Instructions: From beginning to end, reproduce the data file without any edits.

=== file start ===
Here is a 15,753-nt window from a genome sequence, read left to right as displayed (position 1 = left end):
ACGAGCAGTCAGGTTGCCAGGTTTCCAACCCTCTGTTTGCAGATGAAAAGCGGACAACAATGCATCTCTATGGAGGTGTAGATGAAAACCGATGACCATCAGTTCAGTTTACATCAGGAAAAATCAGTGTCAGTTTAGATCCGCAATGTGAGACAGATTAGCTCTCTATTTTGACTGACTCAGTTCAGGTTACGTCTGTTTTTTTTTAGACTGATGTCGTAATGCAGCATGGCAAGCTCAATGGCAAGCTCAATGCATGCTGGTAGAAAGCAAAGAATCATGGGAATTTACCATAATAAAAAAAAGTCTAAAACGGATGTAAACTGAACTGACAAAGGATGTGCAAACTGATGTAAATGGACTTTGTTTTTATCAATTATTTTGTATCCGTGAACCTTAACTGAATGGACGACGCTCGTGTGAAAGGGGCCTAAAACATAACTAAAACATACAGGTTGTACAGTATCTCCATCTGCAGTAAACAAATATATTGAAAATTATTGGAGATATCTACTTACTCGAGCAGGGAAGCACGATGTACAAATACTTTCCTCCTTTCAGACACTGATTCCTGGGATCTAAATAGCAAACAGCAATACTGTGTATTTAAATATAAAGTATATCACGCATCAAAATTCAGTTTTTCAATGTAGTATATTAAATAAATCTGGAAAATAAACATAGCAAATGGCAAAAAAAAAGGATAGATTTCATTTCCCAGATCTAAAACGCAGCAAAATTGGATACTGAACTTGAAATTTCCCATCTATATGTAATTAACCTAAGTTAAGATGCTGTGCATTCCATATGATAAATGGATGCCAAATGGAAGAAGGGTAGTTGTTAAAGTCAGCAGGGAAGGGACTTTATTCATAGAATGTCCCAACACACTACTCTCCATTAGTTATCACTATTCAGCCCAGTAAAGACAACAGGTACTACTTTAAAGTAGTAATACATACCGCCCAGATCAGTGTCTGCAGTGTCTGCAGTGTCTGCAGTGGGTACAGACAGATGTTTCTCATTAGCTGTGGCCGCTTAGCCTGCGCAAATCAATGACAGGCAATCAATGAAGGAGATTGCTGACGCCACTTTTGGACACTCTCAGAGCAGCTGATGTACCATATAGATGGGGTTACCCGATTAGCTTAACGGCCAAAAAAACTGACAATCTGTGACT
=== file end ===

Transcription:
Here is a 15,753-nt window from a genome sequence, read left to right as displayed (position 1 = left end):
ACGAGCAGTCAGGTTGCCAGGTTTCCAACCCTCTGTTTGCAGATGAAAAGCGGACAACAATGCATCTCTATGGAGGTGTAGATGAAAACCGATGACCATCAGTTCAGTTTACATCAGGAAAAATCAGTGTCAGTTTAGATCCGCAATGTGAGACAGATTAGCTCTCTATTTTGACTGACTCAGTTCAGGTTACGTCTGTTTTTTTTTAGACTGATGTCGTAATGCAGCATGGCAAGCTCAATGGCAAGCTCAATGCATGCTGGTAGAAAGCAAAGAATCATGGGAATTTACCATAATAAAAAAAAGTCTAAAACGGATGTAAACTGAACTGACAAAGGATGTGCAAACTGATGTAAATGGACTTTGTTTTTATCAATTATTTTGTATCCGTGAACCTTAACTGAATGGACGACGCTCGTGTGAAAGGGGCCTAAAACATAACTAAAACATACAGGTTGTACAGTATCTCCATCTGCAGTAAACAAATATATTGAAAATTATTGGAGATATCTACTTACTCGAGCAGGGAAGCACGATGTACAAATACTTTCCTCCTTTCAGACACTGATTCCTGGGATCTAAATAGCAAACAGCAATACTGTGTATTTAAATATAAAGTATATCACGCATCAAAATTCAGTTTTTCAATGTAGTATATTAAATAAATCTGGAAAATAAACATAGCAAATGGCAAAAAAAAAGGATAGATTTCATTTCCCAGATCTAAAACGCAGCAAAATTGGATACTGAACTTGAAATTTCCCATCTATATGTAATTAACCTAAGTTAAGATGCTGTGCATTCCATATGATAAATGGATGCCAAATGGAAGAAGGGTAGTTGTTAAAGTCAGCAGGGAAGGGACTTTATTCATAGAATGTCCCAACACACTACTCTCCATTAGTTATCACTATTCAGCCCAGTAAAGACAACAGGTACTACTTTAAAGTAGTAATACATACCGCCCAGATCAGTGTCTGCAGTGTCTGCAGTGTCTGCAGTGGGTACAGACAGATGTTTCTCATTAGCTGTGGCCGCTTAGCCTGCGCAAATCAATGACAGGCAATCAATGAAGGAGATTGCTGACGCCACTTTTGGACACTCTCAGAGCAGCTGATGTACCATATAGATGGGGTTACCCGATTAGCTTAACGGCCAAAAAAACTGACAATCTGTGACT